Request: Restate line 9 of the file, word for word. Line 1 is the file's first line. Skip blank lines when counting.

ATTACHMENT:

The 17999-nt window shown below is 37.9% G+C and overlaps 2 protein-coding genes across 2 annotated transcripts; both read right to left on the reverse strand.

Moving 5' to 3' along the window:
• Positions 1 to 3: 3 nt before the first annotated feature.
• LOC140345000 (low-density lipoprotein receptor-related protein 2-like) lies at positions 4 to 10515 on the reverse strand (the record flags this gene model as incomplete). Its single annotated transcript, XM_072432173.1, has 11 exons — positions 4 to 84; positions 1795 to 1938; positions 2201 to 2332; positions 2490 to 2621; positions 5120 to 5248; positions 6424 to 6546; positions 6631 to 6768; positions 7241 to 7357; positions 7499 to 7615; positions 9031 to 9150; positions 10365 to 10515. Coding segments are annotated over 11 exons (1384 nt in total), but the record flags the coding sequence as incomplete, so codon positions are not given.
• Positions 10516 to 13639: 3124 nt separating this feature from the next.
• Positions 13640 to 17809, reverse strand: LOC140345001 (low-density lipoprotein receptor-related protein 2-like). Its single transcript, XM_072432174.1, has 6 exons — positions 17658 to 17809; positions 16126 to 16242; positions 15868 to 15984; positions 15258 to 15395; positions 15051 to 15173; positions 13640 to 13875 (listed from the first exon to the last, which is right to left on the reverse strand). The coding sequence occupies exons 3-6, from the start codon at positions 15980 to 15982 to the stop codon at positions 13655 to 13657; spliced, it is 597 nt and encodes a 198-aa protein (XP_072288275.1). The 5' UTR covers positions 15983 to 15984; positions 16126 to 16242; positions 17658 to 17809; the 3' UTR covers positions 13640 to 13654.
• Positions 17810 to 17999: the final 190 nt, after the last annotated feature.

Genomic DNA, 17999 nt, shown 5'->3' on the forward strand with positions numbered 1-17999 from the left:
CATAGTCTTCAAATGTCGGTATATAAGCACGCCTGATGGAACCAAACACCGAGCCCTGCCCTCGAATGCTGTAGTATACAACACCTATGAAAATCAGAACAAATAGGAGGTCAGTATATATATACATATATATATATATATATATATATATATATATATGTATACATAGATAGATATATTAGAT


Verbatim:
CATAGTCTTCAAATGTCGGTATATAAGCACGCCTGATGGAACCAAACACCGAGCCCTGCCCTCGAATGCTGTAGTATACAACACCTATGAAAATCAGAACAAATAGGAGGTCAGTATATATATACATATATATATATATATATATATATATATATATATGTATACATAGATAGATATATTAGAT